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On the basis of a report, the Federal Council today evaluated the extent to which there is a need for Switzerland to adapt as a result of the dynamic developments in EU law in the area of sustainable corporate governance. The body has subsequently decided to prepare a consultation draft by July 2024 at the latest to examine the applicability of the new EU rules for ESG reporting. In the area of due diligence, however, it is still intended to wait. SwissHoldings welcomes this decision. It is true that the EU is planning a new law to monitor risks in value chains. However, the contours of this regulation are only beginning to emerge.

The Corporate Responsibility Initiative (CRI) was rejected at the ballot box in 2020. The main reason for the rejection was the initiative’s very far-reaching liability provisions, which were not coordinated internationally. The business community was relieved to see this. At the same time, the way was cleared for the broad-based counter-proposal. With its obligations for non-financial reporting and the sector-specific due diligence obligations, this counter-proposal was based on the current state of the law in the EU – with regard to child labor, it went beyond this. The EU adopted a further development of its non-financial reporting obligations at the beginning of this November. From the association’s point of view, the Federal Council has today logically decided to examine to what extent these new rules should also be directly applied in Switzerland. An indirect impact of the rules will arise on companies from third countries operating in the EU and generating more than EUR 150 million in sales in the EU in 2028.

Review to be based on established practice
SwissHoldings member companies have recently made significant efforts to implement the new reporting requirements under the counter-proposal. In addition, our members are currently additionally required to integrate the new provisions of the Climate Change Reporting Implementation Regulation (“TCFD”) recently adopted this November into their reporting. The business community is ready to make its contribution, but must first gain experience with these new rules. Against this backdrop, it is crucial that the Federal Council’s announced proposal does not overburden Swiss companies in terms of both material and time. In addition, it should be noted that the new EU directive not only significantly expands the reporting obligations for companies, but also places new demands on the reporting infrastructure and its embedding in the overarching context in general – with many questions still unanswered in this regard. For example, the establishment of new European sustainability reporting standards is planned, which should replace the international reporting guidelines previously used by companies, such as the Global Reporting Initiative (GRI). The connection of the new reporting rules with other EU regulations on sustainability, in particular the Taxonomy Regulation, has also not yet been conclusively clarified.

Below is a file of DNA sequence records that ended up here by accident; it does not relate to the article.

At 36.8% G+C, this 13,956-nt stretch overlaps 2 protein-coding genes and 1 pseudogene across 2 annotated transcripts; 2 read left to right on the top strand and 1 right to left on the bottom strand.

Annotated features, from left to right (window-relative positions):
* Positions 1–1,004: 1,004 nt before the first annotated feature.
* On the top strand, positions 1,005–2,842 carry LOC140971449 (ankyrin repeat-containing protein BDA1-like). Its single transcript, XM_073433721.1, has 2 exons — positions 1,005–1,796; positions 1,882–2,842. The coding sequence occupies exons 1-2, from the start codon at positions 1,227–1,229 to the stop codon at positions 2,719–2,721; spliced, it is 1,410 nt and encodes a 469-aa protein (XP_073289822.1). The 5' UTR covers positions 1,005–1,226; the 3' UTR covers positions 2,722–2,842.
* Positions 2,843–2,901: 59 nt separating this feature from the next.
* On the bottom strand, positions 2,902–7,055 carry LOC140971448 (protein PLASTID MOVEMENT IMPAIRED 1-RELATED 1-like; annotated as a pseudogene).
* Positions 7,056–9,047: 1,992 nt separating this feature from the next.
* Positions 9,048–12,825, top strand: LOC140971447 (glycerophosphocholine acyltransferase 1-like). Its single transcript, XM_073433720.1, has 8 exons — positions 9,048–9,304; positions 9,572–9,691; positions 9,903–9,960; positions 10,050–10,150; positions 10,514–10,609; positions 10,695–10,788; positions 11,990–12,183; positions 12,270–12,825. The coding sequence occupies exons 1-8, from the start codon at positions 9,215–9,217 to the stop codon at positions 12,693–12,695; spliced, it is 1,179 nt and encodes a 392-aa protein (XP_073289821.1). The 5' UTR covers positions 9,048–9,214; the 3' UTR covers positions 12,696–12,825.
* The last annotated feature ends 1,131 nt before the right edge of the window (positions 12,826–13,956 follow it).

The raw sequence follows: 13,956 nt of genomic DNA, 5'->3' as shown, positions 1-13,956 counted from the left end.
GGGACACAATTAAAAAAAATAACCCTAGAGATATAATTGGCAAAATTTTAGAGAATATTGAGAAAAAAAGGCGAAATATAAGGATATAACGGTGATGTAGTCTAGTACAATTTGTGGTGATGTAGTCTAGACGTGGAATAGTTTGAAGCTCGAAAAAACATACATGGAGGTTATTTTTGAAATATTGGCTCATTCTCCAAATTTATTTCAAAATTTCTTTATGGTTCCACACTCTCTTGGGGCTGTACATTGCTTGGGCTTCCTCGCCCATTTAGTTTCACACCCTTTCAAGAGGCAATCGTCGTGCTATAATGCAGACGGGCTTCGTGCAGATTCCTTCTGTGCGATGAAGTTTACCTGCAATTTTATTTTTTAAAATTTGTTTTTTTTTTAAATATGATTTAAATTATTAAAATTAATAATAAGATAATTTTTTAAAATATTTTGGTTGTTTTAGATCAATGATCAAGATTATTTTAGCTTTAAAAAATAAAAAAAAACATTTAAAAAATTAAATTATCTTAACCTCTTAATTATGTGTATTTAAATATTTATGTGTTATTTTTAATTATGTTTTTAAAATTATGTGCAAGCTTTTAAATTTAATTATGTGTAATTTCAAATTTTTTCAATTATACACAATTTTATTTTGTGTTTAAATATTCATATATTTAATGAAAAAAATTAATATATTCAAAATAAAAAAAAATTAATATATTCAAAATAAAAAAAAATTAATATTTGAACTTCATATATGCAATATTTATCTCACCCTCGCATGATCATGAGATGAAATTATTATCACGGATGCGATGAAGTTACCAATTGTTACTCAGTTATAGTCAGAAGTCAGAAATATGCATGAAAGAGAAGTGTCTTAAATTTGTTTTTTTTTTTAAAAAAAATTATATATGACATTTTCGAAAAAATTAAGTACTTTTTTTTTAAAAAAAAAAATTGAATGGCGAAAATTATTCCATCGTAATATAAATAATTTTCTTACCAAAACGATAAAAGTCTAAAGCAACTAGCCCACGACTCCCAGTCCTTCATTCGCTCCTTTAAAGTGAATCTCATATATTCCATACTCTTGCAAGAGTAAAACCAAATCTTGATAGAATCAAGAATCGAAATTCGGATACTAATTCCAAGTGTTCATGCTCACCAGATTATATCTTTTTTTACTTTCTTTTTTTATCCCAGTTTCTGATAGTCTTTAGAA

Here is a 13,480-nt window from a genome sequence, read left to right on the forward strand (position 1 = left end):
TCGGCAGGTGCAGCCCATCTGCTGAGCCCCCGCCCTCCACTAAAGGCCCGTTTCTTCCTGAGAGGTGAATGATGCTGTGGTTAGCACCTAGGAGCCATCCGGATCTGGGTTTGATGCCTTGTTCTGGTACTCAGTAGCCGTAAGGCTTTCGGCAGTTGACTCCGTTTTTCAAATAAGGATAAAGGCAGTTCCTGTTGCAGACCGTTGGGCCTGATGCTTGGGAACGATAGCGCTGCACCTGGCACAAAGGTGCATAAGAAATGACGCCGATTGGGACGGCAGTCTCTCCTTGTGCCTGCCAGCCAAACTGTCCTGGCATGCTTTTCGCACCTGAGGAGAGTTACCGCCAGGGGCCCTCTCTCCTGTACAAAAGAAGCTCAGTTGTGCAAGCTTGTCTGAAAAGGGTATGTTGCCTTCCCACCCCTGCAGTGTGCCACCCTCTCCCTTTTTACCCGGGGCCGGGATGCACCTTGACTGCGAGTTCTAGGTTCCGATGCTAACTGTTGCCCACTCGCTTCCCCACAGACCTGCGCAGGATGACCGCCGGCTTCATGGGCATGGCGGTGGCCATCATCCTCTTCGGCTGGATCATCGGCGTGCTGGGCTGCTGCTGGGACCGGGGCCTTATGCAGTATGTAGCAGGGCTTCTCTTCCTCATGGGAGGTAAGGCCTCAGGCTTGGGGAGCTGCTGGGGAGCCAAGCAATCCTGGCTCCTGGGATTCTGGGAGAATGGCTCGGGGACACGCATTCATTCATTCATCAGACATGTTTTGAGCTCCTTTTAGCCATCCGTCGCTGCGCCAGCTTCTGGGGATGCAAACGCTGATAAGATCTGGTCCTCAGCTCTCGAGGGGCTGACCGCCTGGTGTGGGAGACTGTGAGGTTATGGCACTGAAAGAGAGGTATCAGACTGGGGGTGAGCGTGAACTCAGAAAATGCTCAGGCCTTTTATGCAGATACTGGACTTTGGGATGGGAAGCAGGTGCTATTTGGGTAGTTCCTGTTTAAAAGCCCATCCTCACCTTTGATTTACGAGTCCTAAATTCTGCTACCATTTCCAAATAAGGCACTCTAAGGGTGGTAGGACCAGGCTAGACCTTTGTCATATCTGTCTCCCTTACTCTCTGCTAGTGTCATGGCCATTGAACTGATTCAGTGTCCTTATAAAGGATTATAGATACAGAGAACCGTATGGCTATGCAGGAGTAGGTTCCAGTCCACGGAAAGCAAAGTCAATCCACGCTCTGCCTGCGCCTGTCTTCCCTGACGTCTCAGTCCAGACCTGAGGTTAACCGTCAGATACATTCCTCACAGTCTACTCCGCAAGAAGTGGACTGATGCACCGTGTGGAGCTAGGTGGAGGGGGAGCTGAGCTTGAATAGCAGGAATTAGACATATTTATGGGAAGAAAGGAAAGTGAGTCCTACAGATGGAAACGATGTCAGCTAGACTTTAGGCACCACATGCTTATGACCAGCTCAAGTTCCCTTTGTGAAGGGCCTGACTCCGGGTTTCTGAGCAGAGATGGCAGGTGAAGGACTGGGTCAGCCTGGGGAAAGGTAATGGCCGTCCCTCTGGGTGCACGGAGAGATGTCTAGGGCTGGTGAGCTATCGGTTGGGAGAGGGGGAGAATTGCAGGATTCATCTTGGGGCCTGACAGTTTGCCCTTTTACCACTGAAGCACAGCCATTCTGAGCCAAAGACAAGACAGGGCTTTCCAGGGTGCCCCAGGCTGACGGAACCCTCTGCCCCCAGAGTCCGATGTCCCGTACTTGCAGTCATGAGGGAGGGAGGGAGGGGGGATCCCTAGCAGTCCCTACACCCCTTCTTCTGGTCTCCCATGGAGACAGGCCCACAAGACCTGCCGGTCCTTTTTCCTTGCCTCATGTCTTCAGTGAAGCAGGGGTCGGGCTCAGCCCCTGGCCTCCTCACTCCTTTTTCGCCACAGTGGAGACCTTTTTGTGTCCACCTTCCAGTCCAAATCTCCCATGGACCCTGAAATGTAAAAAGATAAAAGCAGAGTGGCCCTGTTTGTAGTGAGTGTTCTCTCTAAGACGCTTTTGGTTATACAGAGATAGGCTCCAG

No advance in the area of due diligence
As of today, it is still open how due diligence processes in the area of “corporate responsibility” will be regulated in other European countries. Political observers assume that the contours of the new regulation are likely to become apparent in the next year and a half at the earliest. This timeframe will allow Switzerland to consider adapting its laws in line with the key parameters of the corresponding EU directive when the time comes. The association welcomes the fact that the Federal Council shares this assessment. Contrary to what is currently being argued by certain organizations, a regulatory gap will not arise because Swiss companies operating in the EU will in future be directly covered by EU regulations above a certain size as a result of the third-country regulation.

For information:
Denise Laufer│Member of the Executive Board │ 076 407 02 48
Pascal Nussbaum│Head of Communications & Public Affairs│079 798 52 40

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